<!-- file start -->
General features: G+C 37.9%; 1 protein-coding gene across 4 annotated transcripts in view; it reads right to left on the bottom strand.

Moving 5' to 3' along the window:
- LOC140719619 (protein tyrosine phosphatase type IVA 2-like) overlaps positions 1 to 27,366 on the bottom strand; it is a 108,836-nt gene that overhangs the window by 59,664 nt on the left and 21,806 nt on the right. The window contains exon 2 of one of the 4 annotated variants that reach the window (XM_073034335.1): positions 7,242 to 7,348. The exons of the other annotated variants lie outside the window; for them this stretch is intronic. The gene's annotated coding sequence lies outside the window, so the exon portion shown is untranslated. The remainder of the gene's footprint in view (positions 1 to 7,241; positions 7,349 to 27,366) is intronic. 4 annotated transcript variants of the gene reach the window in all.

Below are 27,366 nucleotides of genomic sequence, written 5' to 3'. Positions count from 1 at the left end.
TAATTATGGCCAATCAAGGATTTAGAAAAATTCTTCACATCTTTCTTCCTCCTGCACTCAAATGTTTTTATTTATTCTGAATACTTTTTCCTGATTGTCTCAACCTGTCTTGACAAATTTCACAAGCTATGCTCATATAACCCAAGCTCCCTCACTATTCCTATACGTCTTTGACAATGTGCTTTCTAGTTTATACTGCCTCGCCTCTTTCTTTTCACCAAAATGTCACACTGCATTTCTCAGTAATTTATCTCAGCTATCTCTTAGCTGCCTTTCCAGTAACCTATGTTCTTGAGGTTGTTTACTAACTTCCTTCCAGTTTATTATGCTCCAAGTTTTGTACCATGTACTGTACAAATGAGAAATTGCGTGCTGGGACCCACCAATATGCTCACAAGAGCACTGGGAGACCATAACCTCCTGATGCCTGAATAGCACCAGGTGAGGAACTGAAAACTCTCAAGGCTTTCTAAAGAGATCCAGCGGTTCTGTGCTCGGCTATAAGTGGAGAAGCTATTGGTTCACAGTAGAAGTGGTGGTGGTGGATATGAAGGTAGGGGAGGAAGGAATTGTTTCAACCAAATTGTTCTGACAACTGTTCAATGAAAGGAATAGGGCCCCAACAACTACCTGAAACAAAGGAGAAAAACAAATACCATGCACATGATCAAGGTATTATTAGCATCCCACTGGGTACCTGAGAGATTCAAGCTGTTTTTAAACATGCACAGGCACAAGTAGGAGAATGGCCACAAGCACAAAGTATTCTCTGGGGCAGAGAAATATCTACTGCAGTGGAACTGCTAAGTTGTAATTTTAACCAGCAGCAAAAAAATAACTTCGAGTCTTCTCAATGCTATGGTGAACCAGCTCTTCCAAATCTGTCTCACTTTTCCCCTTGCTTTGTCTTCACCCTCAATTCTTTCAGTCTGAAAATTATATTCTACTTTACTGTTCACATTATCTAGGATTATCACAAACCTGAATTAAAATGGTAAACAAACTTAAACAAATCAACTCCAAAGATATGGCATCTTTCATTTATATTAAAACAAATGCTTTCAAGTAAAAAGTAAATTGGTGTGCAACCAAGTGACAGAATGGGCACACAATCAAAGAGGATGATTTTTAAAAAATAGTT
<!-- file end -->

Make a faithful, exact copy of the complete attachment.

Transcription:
General features: G+C 37.9%; 1 protein-coding gene across 4 annotated transcripts in view; it reads right to left on the bottom strand.

Moving 5' to 3' along the window:
- LOC140719619 (protein tyrosine phosphatase type IVA 2-like) overlaps positions 1 to 27,366 on the bottom strand; it is a 108,836-nt gene that overhangs the window by 59,664 nt on the left and 21,806 nt on the right. The window contains exon 2 of one of the 4 annotated variants that reach the window (XM_073034335.1): positions 7,242 to 7,348. The exons of the other annotated variants lie outside the window; for them this stretch is intronic. The gene's annotated coding sequence lies outside the window, so the exon portion shown is untranslated. The remainder of the gene's footprint in view (positions 1 to 7,241; positions 7,349 to 27,366) is intronic. 4 annotated transcript variants of the gene reach the window in all.

Below are 27,366 nucleotides of genomic sequence, written 5' to 3'. Positions count from 1 at the left end.
TAATTATGGCCAATCAAGGATTTAGAAAAATTCTTCACATCTTTCTTCCTCCTGCACTCAAATGTTTTTATTTATTCTGAATACTTTTTCCTGATTGTCTCAACCTGTCTTGACAAATTTCACAAGCTATGCTCATATAACCCAAGCTCCCTCACTATTCCTATACGTCTTTGACAATGTGCTTTCTAGTTTATACTGCCTCGCCTCTTTCTTTTCACCAAAATGTCACACTGCATTTCTCAGTAATTTATCTCAGCTATCTCTTAGCTGCCTTTCCAGTAACCTATGTTCTTGAGGTTGTTTACTAACTTCCTTCCAGTTTATTATGCTCCAAGTTTTGTACCATGTACTGTACAAATGAGAAATTGCGTGCTGGGACCCACCAATATGCTCACAAGAGCACTGGGAGACCATAACCTCCTGATGCCTGAATAGCACCAGGTGAGGAACTGAAAACTCTCAAGGCTTTCTAAAGAGATCCAGCGGTTCTGTGCTCGGCTATAAGTGGAGAAGCTATTGGTTCACAGTAGAAGTGGTGGTGGTGGATATGAAGGTAGGGGAGGAAGGAATTGTTTCAACCAAATTGTTCTGACAACTGTTCAATGAAAGGAATAGGGCCCCAACAACTACCTGAAACAAAGGAGAAAAACAAATACCATGCACATGATCAAGGTATTATTAGCATCCCACTGGGTACCTGAGAGATTCAAGCTGTTTTTAAACATGCACAGGCACAAGTAGGAGAATGGCCACAAGCACAAAGTATTCTCTGGGGCAGAGAAATATCTACTGCAGTGGAACTGCTAAGTTGTAATTTTAACCAGCAGCAAAAAAATAACTTCGAGTCTTCTCAATGCTATGGTGAACCAGCTCTTCCAAATCTGTCTCACTTTTCCCCTTGCTTTGTCTTCACCCTCAATTCTTTCAGTCTGAAAATTATATTCTACTTTACTGTTCACATTATCTAGGATTATCACAAACCTGAATTAAAATGGTAAACAAACTTAAACAAATCAACTCCAAAGATATGGCATCTTTCATTTATATTAAAACAAATGCTTTCAAGTAAAAAGTAAATTGGTGTGCAACCAAGTGACAGAATGGGCACACAATCAAAGAGGATGATTTTTAAAAAATAGTT